May 2, 2015

I’m always impressed with a person a company or even a country that exhibits forward or visionary thinking.  It says a great deal about the ability of anyone or any entity to determine future events when you decide what those events are to be; what they look like; who they affect and when they occur as far as timing.  One example of long-range thinking is the decision by Norway to “switch off” FM radio signals beginning in 2017.

Forbes magazine published an article entitled: “Norway Is Switching Off FM Radio, Starting In 2017”.  This post was written by Amit Chowdhry and published in their 20 April 2015 online magazine.

Before we go much further, let us take a look at FM or Frequency Modulation and refresh our memories as to just what that technology is all about.


FM broadcasting is a VHF (Very High Frequency) broadcasting technology, pioneered by Edwin Howard Armstrong.  This technology uses frequency modulation (FM) to provide high-fidelity sound over broadcast radio. The term “FM band” describes the frequency band in a given country which is dedicated solely to FM broadcasting. This term is slightly misleading, as it equates a modulation method with a range of frequencies.

In telecommunications and signal processing, frequency modulation (FM) is the encoding of  information in a carrier wave by varying the instantaneous frequency of the wave. (Compared with amplitude modulation, in which the amplitude of the carrier wave varies, while the frequency remains constant.)

In analog signal applications, the difference between the instantaneous and the base frequency of the carrier is directly proportional to the instantaneous value of the input-signal amplitude.

Digital data can be encoded and transmitted via a carrier wave by shifting the carrier’s frequency among a predefined set of frequencies—a technique known as frequency-shift keying (FSK). FSK is widely used in modems and fax modems, and can also be used to send Morse code. Radio-teletype also uses FSK. Frequency modulation is used in radiotelemetryradar, seismic prospecting, and monitoring newborns for seizures via EEG. FM is widely used for broadcasting music and speech, two-way radio systems, magnetic tape-recording systems and some video-transmission systems. In radio systems, frequency modulation with sufficient bandwidth provides an advantage in cancelling naturally-occurring noise.

Now, let’s discuss the situation in Norway and what the Norwegian government has determined their course of action relative to FM.


The Norway Ministry of Culture has announced a complete transition towards digital radio by switching off FM radio across the country.  The change will begin January 11, 2017 and end December 13, 2017.  The will introduce Digital Audio Broadcasting (DAB) which will offer listeners in Norway a wide range of radio channel content. DAB currently offers twenty-two (22) national channels in Norway compared to the five national channels on FM radio. About 56% of listeners in Norway use some form of digital radio every day.  This is according to a Gallup survey.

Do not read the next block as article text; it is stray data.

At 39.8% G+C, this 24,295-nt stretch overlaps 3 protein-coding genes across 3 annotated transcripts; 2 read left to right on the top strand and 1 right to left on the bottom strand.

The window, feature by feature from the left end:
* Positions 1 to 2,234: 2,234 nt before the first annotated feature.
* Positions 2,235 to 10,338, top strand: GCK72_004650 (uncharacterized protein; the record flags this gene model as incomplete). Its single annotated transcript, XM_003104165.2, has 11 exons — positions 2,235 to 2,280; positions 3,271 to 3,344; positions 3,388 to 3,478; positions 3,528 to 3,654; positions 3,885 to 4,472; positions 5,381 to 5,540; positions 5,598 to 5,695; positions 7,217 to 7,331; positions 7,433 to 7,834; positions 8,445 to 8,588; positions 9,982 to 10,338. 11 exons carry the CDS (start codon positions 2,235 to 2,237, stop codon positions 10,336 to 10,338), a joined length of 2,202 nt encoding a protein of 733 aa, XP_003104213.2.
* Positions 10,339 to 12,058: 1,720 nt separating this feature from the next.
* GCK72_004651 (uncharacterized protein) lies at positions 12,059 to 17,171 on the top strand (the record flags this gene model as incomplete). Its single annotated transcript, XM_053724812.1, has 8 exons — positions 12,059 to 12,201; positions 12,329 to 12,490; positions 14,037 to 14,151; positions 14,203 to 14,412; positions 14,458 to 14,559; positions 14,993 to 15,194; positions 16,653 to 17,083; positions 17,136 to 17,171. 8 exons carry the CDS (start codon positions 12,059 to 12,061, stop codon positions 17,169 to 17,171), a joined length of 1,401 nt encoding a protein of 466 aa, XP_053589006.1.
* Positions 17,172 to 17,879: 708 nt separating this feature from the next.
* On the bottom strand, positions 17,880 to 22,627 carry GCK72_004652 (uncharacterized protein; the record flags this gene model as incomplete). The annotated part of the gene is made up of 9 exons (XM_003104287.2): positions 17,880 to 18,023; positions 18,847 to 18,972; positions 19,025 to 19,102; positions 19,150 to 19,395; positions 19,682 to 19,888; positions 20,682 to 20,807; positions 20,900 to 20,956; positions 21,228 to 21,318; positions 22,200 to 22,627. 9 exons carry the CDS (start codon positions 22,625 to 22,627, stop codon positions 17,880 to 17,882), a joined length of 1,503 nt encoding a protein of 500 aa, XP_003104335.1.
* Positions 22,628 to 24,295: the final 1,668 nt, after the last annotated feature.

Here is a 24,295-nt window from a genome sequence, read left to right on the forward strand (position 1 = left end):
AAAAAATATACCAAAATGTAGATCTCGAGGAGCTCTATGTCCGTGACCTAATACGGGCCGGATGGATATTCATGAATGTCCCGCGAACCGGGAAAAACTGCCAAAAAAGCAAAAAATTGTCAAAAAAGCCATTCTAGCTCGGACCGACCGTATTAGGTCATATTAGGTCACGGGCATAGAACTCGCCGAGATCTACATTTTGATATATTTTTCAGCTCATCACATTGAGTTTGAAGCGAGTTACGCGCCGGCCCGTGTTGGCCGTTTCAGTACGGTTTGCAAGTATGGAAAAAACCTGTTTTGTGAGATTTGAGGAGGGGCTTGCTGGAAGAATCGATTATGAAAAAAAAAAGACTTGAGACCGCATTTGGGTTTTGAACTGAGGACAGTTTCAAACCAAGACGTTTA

Norway is the first country to schedule a date for FM shutdown, but there are several other countries in Europe and Southeast Asia planning to switch to DAB. The change does not come as a surprise because the Norway Ministry of Culture proposed turning off FM radio four years ago. “This is considered to be an important day for everyone who loves radio. The minister’s decision allows them to concentrate resources even more upon what is most important, namely to create high quality and diverse radio-content to our listeners”, said Thor Gjermund Eriksen, the head of the Norwegian Broadcasting Corporation, in a statement.

The Norwegian Broadcasting Corporation or NBC reported that the digital radio service is free over-the-air, but it requires a special receiver attachment on the listener’s end.  NBC indicated that digital radio also has partly higher population coverage than FM does, especially along roads. FM radio is about eight times more expensive to use than digital radio and is much more dependable for spreading messages in case of emergency. An estimated 7.9 million radio sets will be affected by the FM radio switch-off and twenty percent (20%) of private cars in Norway are currently equipped for digital radio.

The digital radio standard has been actively developed over the past twenty-five (25) years by European researchers. And Norway was the first country to implement the standard in 1995. In 2007, an updated form of DAB launched in Norway called DAB+. Radio broadcasters will be able to decide whether to use DAB or DAB+ transmissions.


I’m afraid our country would have hearing after hearing with the outcome being stagnation if we attempted such a move.  I know the advent of digital radio generated a great moaning and gnashing of teeth from AM and FM stations now existent in the US. Special interest seem to govern what we do in this country and only when looming disaster is on the horizon do we act.

As always, I welcome your comments.


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